FRANKFURT, Nov 17 (Reuters) - German conservative politician Erika Steinbach on Tuesday reaffirmed her desire to head a new World War Two museum, raising the pressure on Chancellor Angela Merkel to settle a major dispute within her coalition.
Steinbach, head of the League of Expellees and a member of Merkel's Christian Democrats (CDU), has been a driving force behind the museum, which will depict the plight of Germans and other groups forced out of eastern Europe after the war.
But Steinbach is deeply unpopular in Poland for forcefully pushing the interests of expellees and has created divisions in Merkel's government, which took power only last month.
Foreign Minister Guido Westerwelle of the Free Democrats (FDP) is opposed to giving her a seat on the board of the museum because it could damage relations with Warsaw and has vowed to veto her appointment, which the cabinet must approve.
But Steinbach has the backing of CDU members and the Bavarian Christian Social Union (CSU), whose leader Horst Seehofer has warned Westerwelle to back down or risk seriously harming relations within the coalition.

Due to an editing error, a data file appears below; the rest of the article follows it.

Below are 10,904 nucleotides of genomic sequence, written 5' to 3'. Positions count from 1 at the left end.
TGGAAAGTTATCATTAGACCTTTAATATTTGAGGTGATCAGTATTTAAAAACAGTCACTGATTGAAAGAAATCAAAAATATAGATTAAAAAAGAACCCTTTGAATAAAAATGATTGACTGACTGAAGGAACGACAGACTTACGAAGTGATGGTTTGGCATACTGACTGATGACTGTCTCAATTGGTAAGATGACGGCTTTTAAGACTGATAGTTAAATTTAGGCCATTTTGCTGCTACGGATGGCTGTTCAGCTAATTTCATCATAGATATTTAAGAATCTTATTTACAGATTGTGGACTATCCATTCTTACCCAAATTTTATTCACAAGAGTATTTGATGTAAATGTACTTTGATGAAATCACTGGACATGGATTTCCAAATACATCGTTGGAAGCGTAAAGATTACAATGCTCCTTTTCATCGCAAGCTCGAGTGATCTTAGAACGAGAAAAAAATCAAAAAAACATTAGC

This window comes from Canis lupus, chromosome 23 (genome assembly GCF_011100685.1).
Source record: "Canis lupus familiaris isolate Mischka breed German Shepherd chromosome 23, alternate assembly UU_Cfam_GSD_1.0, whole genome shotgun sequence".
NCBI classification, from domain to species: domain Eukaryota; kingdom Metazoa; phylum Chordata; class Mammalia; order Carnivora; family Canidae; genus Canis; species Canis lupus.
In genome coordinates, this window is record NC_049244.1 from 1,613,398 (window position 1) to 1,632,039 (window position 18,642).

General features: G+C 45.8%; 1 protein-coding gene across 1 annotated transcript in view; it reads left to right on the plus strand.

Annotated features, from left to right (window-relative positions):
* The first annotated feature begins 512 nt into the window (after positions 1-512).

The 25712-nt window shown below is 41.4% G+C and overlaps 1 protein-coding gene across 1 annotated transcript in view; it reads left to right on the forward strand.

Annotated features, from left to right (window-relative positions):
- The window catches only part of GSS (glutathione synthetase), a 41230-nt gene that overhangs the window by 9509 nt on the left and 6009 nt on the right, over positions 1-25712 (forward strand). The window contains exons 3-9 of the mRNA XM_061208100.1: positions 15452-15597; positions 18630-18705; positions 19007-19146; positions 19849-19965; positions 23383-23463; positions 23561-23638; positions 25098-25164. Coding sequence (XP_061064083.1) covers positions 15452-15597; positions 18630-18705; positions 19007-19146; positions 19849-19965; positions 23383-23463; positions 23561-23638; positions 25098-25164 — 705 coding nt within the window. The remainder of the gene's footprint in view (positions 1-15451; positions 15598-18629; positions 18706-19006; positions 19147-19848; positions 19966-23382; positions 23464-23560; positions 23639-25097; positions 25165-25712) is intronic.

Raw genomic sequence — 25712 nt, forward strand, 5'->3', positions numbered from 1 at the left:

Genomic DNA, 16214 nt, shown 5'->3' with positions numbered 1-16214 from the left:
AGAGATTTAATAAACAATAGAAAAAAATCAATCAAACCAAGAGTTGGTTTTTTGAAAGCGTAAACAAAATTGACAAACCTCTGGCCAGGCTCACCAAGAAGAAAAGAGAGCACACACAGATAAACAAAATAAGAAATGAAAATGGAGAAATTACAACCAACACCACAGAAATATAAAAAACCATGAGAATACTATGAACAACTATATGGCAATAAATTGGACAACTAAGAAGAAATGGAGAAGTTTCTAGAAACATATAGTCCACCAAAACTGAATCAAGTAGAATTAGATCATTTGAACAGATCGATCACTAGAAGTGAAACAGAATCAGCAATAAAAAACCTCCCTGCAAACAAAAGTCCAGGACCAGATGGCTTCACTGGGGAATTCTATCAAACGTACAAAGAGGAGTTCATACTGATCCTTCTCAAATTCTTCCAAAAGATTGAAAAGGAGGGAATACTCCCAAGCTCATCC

On Tuesday, the League backed Steinbach for the job and she called a news conference in Frankfurt, pressing the government to support her too.
"The coalition needs to sit down and decide what it wants," Steinbach said.
The issue is shaping up as Merkel's first real test as head of the new centre-right government.
Merkel's cabinet began a two-day meeting north of Berlin on Tuesday to resolve divisive policy issues and the museum nomination now threatens to overshadow the gathering.
The German chancellor has avoided taking sides on the issue, concerned about hurting ties with Poland but also fearful of a backlash from members of her own party.
Reporting by Maria Sheahan, Writing by Sarah Marsh, editing by Paul Casciato
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